Dr Murali S, chief, medical services, Manipal Hospitals said, “The first step in handling biomedical waste is segregation. The waste is collected in four different categories at the source. This is later collected on an everyday basis by government-approved agencies or common biomedical treatment units. The liquid waste is treated in effluent treatment plants.”

Dr Ranganath T S, secretary, Karnataka Association for Community Health said, “Under the Swachh Bharat Mission, there is a Kayakalpa programme in every hospital. This is to ensure that cleanliness is maintained. As part of the same, even biomedical waste is given attention. There are district quality assurance officers in each of the districts. It is their task to train staff nurses and group D staff at government hospitals besides the medical staff. The trained staff segregate waste at source and it is sent to treatment facilities or units.”

Even as several disposables are used at Ayurvedic, Unani and Homoeopathy treatment centres in the state, they refuse to acknowledge that any biomedical waste is being generated here. Massage centres and clinics use cotton and other disposables while treating patients, but most of this waste is considered solid waste.

A senior official from the KSPCB said that the board has no control over this. “They visit our office seeking certificates. They say they can sign an undertaking that no injections or surgical procedures would be carried out there. However, it is a known fact that Ayush doctors sometimes do conduct surgical procedures and administer injections,” said the official.

The board is contemplating to set up a meeting with the Indian Medical Association to have doctors adhere to the guidelines.

The process

Dr Suman G, associate professor, community medicine, M S Ramaiah Memorial Hospital, said that the hospital ensures that an overseeing team monitors the segregation and discarding of waste.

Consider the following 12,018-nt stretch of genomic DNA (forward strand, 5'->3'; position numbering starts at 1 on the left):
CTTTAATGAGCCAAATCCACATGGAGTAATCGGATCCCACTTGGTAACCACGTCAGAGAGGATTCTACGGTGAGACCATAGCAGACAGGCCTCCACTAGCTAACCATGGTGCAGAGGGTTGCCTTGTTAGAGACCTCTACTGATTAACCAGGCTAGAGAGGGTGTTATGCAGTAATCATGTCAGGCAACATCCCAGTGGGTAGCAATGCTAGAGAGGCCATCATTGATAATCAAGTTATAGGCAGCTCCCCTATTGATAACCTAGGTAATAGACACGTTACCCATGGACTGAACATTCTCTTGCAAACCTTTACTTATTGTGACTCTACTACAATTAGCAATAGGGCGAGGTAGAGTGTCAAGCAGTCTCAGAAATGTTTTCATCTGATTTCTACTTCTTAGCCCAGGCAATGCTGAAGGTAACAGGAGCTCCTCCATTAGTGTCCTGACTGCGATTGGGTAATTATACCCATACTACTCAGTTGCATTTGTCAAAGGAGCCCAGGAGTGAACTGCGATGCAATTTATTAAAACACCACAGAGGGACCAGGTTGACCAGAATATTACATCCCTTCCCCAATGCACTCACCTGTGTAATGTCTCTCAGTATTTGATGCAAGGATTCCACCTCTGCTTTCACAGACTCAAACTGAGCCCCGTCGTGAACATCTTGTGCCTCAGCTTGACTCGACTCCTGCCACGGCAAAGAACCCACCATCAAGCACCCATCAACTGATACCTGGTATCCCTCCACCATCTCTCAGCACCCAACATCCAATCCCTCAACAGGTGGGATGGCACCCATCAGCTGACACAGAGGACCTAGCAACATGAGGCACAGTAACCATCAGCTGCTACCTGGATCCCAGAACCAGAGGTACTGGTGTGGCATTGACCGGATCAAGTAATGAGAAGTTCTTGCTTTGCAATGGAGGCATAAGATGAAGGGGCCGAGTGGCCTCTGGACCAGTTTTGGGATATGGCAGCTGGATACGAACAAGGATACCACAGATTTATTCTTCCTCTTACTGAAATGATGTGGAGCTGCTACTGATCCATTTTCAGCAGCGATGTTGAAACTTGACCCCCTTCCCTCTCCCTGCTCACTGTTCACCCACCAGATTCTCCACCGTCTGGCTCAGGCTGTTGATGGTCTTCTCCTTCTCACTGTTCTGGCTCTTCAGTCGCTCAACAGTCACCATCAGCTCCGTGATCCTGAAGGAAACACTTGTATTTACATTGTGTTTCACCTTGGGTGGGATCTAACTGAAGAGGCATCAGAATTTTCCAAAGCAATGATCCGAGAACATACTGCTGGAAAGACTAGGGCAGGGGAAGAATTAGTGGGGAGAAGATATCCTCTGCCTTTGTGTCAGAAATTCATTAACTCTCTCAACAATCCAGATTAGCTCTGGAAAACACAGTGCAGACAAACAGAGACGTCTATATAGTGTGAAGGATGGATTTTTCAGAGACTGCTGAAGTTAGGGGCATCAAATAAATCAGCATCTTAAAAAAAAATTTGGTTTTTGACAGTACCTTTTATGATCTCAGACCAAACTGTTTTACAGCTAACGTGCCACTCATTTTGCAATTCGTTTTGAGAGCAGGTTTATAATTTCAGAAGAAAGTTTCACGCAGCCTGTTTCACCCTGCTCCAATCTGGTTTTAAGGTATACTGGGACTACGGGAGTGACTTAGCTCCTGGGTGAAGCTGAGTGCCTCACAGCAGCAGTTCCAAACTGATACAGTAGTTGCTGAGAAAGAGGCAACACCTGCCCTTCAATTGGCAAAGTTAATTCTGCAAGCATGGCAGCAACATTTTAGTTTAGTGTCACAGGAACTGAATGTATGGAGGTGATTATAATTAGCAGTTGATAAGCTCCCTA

“The staff training happens on a regular basis. The idea is to educate all on segregation. We have a system in place to track the waste. The waste collected in plastic bags is weighed and a barcode is used. If there are complaints from the processing unit about segregation, we can trace back to where the fault has occurred. By weighing the waste, we know the amount it has generated,” she added.

Dr Madan Gaekwad, former president, Private Hospitals and Nursing Homes Association, said that even as most of the large-sector hospitals have been following it, the challenge is for the smaller institutes. “All the big hospitals have sewage and effluent treatment plants, while smaller hospitals find it difficult to have one due to space constraints,” he said.

Speaking on condition of anonymity, another private hospital representative said that smaller clinics and establishments with less than 30 beds release sewage without treating it. “Pricing is an issue when it comes to waste disposal. For smaller establishments, since quantities generated is less, the waste management companies quote is a big sum,” said a practitioner.